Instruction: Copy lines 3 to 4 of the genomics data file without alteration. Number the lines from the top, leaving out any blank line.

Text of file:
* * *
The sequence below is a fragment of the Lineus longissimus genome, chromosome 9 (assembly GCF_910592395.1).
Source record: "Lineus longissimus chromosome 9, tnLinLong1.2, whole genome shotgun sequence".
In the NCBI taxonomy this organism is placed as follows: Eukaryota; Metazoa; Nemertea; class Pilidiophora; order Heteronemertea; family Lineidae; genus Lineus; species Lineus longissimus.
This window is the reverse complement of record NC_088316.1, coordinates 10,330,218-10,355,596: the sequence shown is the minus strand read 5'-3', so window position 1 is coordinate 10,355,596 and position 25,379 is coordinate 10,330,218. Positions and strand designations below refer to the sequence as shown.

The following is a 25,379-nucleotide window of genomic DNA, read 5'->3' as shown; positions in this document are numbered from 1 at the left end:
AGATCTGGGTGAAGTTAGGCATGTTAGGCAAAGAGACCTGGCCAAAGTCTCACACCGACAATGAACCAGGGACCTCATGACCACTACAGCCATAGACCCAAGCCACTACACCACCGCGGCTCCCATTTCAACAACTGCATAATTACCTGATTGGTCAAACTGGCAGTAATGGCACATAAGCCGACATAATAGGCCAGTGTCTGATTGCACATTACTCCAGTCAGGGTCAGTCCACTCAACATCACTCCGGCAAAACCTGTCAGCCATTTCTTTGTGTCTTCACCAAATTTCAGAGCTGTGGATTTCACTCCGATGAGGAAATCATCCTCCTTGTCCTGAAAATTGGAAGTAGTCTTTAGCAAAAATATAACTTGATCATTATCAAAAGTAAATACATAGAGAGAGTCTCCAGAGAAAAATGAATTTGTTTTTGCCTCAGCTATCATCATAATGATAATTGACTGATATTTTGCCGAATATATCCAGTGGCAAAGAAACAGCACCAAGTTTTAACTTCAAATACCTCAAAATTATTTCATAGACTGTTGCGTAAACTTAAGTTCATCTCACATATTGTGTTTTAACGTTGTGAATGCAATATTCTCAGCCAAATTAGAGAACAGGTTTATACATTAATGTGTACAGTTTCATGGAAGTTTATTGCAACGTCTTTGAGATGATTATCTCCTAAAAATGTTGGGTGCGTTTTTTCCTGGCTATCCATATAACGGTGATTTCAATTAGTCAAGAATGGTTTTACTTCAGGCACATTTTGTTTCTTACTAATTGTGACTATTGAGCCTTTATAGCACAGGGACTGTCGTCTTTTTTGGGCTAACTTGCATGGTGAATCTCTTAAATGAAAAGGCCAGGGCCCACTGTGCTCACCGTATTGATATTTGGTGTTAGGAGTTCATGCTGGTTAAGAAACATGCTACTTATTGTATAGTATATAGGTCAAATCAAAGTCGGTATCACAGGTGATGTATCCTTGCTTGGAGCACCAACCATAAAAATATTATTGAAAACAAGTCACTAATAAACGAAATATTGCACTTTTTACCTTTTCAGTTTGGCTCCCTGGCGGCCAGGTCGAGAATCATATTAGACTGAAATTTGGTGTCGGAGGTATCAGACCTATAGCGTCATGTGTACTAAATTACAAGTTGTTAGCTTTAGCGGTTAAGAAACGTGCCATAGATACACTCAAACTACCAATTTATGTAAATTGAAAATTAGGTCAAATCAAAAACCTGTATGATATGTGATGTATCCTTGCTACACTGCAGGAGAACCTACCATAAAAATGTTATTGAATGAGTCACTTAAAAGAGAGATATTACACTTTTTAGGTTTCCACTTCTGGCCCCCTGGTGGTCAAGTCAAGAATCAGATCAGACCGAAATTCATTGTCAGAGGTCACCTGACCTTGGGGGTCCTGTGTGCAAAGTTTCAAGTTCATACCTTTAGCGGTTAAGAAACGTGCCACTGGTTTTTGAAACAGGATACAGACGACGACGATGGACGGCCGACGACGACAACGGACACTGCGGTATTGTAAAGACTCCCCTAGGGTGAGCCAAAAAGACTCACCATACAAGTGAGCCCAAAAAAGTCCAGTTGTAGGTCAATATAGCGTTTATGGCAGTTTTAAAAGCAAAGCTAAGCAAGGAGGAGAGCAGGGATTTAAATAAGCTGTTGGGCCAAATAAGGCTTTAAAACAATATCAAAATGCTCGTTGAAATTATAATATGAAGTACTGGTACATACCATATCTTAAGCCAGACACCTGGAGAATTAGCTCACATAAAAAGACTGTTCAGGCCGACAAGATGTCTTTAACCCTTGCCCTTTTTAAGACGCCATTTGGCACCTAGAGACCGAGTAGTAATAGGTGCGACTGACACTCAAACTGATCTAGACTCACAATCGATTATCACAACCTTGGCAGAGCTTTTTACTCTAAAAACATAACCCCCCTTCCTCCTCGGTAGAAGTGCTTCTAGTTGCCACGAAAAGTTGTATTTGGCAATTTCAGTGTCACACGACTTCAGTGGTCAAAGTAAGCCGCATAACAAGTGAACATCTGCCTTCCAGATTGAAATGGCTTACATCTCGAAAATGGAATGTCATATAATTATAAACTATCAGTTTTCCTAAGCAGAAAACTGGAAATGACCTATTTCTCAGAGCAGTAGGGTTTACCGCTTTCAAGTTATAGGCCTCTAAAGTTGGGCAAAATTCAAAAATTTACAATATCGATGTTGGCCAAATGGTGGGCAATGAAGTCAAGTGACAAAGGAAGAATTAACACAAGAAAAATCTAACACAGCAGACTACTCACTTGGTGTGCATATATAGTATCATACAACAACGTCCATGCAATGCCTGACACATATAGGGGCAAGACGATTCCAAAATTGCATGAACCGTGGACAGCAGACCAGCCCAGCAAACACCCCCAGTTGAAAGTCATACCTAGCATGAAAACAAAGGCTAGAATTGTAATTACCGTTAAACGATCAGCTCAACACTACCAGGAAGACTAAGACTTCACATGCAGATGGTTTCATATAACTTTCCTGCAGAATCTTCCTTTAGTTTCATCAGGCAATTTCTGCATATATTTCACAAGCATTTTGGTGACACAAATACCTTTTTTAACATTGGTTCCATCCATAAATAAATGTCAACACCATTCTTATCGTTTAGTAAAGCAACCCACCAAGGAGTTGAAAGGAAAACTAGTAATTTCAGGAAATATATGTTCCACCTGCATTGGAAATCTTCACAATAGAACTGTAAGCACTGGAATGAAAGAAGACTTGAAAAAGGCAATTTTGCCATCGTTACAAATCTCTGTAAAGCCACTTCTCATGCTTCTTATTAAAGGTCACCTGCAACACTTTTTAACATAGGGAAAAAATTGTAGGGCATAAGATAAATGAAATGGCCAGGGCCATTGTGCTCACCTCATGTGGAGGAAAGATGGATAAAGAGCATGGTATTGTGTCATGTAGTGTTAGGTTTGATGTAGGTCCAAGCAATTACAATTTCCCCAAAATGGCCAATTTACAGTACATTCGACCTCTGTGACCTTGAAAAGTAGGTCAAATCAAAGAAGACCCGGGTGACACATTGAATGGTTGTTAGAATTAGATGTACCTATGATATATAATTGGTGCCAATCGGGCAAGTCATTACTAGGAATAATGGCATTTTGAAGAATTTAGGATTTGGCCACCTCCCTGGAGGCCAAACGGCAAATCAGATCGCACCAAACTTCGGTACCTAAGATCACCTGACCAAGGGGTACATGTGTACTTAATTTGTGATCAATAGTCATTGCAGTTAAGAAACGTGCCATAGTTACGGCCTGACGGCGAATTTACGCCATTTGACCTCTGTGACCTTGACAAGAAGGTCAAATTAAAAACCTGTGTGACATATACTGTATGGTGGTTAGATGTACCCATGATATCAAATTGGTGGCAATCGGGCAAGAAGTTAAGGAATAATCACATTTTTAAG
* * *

In the NCBI taxonomy this organism is placed as follows: Eukaryota; Metazoa; Nemertea; class Pilidiophora; order Heteronemertea; family Lineidae; genus Lineus; species Lineus longissimus.
This window is the reverse complement of record NC_088316.1, coordinates 10,330,218-10,355,596: the sequence shown is the minus strand read 5'-3', so window position 1 is coordinate 10,355,596 and position 25,379 is coordinate 10,330,218. Positions and strand designations below refer to the sequence as shown.